Over 1/3rd of US bridges needing repair or replacement

Over 1/3rd of US bridges are needing repair or replacement according to a new report.
Road Structures / April 15, 2020 2 minutes Read
By MJ Woof
The famous Brooklyn Bridge is amongst the landmark structures now considered structurally deficient – image © courtesy of Mike Woof

More than 1/3rd of bridges in the US either need major repair work or should be replaced. This is according to a new report from the American Road & Transportation Builders Association (ARTBA). The report is based on an analysis of the latest US Department of Transportation’s 2019 National Bridge Inventory (NBI) database.
 
The report says that 37% of US bridges are in need of work, around 231,000 in all. This worrying figure includes key bridge links as well as a number of the most iconic links in the US.
 
ARTBA says that if these bridges were placed end-to-end, they would stretch over 10,080km in length. To put this distance in perspective, this is equivalent to a journey from New York City to Los Angeles and back again to Chicago.

The issue is of serious concern as American drivers cross these bridges 1.5 billion times/day, around one-third of all daily bridge crossings according to the data.
 
Over  46,000 of those bridges are structurally deficient and in poor condition. They are crossed 178 million times/day.
 
An additional 81,000 bridges should be replaced, according to ARTBA chief economist Dr Alison Premo Black, who led the team conducting the analysis. One third of Interstate highway bridges (18,177 spans) have identified repair needs.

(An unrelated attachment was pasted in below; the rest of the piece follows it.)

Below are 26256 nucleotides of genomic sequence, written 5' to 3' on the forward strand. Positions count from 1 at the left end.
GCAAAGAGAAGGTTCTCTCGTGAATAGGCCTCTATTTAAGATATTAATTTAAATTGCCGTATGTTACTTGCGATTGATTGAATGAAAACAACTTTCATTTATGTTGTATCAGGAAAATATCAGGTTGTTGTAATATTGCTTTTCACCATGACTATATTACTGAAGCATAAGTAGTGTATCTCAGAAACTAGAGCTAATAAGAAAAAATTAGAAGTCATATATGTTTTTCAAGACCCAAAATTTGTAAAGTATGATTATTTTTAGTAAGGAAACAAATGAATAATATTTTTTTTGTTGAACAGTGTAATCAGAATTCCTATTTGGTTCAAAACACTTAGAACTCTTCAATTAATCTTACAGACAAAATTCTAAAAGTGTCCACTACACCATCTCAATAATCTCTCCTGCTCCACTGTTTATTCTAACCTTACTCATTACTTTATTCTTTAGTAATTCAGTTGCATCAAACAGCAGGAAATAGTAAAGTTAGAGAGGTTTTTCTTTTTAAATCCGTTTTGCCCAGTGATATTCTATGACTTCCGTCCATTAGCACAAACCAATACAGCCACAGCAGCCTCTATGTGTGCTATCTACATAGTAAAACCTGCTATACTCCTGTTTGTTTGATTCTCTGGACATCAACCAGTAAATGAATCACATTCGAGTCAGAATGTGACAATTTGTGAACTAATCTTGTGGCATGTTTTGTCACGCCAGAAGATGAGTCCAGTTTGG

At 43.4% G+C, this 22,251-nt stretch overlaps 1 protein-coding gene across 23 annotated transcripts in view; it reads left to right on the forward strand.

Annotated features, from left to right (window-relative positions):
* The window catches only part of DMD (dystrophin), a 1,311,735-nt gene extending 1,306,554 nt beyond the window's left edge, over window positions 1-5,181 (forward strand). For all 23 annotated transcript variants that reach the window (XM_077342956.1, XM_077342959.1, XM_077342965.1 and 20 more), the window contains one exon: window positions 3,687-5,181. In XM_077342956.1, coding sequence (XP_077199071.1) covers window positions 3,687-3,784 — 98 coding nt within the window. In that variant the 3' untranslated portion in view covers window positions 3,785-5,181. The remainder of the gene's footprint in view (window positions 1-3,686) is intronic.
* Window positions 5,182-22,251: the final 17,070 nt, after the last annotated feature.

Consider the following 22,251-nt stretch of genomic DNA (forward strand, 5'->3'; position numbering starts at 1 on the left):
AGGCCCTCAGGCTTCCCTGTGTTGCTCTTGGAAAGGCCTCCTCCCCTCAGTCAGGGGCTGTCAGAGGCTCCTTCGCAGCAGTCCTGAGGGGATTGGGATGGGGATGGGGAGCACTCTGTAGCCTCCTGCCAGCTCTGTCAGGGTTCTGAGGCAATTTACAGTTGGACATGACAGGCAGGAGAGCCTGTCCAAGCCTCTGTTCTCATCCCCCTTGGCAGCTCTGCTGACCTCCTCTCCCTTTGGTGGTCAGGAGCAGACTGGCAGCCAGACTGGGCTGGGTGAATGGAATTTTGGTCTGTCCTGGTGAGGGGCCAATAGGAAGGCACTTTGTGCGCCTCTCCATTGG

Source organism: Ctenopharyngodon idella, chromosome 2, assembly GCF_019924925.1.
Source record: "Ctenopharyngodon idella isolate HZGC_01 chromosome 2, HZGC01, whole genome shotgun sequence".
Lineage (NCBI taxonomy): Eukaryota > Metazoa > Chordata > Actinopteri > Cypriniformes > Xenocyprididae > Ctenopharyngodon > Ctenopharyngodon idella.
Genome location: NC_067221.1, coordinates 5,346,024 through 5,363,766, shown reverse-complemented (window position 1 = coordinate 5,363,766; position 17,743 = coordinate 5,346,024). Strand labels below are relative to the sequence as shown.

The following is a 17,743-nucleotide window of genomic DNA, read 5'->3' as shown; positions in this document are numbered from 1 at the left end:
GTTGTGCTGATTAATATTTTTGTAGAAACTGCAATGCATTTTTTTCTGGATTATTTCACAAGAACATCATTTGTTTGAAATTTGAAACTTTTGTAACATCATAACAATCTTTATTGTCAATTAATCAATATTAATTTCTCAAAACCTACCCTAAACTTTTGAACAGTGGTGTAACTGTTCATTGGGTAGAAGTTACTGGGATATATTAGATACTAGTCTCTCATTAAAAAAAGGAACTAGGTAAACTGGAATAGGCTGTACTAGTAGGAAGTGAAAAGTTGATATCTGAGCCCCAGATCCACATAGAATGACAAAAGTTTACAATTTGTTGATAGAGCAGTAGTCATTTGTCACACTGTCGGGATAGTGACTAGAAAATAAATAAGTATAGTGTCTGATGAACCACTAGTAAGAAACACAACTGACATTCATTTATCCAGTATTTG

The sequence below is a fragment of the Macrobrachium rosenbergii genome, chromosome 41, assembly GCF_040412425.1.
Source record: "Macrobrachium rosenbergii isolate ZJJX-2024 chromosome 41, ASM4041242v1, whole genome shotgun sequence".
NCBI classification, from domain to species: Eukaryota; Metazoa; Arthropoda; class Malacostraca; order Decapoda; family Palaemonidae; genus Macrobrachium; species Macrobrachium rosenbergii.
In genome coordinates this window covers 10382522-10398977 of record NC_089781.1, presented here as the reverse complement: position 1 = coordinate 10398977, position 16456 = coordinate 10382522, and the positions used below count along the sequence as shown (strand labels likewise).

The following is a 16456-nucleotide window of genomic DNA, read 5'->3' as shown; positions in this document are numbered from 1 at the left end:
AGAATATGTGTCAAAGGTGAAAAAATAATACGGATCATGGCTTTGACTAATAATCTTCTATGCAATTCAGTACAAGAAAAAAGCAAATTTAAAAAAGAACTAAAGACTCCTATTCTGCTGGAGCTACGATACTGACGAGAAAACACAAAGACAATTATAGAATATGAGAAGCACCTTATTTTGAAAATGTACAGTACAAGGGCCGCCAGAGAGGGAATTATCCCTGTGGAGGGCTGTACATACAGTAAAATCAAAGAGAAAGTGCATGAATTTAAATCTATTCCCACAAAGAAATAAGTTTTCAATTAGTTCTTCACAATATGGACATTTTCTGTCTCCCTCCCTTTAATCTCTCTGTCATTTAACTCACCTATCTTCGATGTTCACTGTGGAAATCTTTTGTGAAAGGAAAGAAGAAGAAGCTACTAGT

The report comes as Congress and the Trump administration continue working on measures to respond to the impacts of the COVID-19 pandemic. ARTBA says once policy makers shift from a rescue focus to economic recovery, robust transportation infrastructure investments have comprehensive benefits.

“Economic recovery from coronavirus begins with strategic road and bridge improvements,” according to ARTBA president Dave Bauer. “Increased transportation investments support direct job creation and retention, while putting in place capital assets that will enhance US productivity for decades to come. “The sooner we invest in robust new transportation improvements the sooner the American people will experience the economic benefits.”
 
ARTBA estimates the cost to make the identified repairs for all 231,000 bridges in the US at nearly US$164 billion, based on average cost data published by the Federal Highway Administration (FHWA.)
 
On a positive note, the number of structurally deficient bridges declined by 900 compared to 2018.
 
However, Dr Black commented, “At the current pace, it would take more than 50 years to repair America’s structurally deficient bridges. Our bridge network is underfunded and should be modernised.  State and local government just haven’t been given the necessary financial resources to fully address the problem.”
 
States with the most structurally deficient bridges as a percent of their total bridge inventory, are: Rhode Island (22.3%); West Virginia (21%); Iowa (19%); South Dakota (17%); Pennsylvania (15.3%); Louisiana (13.2%); Maine (12.8%); Puerto Rico (12.3%); Michigan (10.8%); and North Dakota (10.7%).
 
States with the largest actual number of structurally deficient bridges are: Iowa (4,575 bridges); Pennsylvania (3,501); Illinois (2,407); Oklahoma (2,352); Missouri (2,147); California (1,797); New York (1,745); North Carolina (1,714); Louisiana (1,701); and West Virginia (1,531).
 
While these bridges may not be imminently unsafe, they need attention.  Over 69,500 bridges across the country feature weight restrictions or other measures in place to reduce stress on the structure.
 
Over the last five years, Pennsylvania has reduced the number of its structurally deficient bridges by 1,200. Other states with large decreases: Oklahoma (753); Indiana (467); Ohio (412) and Virginia (391).  In 12 states, the number of structurally deficient bridges increased over the five years, including: West Virginia (plus 472); Illinois (260); Florida (131); Missouri (80) and Montana (77).

Notable structurally deficient bridges include New York City’s Brooklyn Bridge; Washington, DC’s Theodore Roosevelt bridge; the San Mateo-Hayward bridge crossing San Francisco Bay – the longest bridge in California; and the Vicksburg Bridge in Mississippi.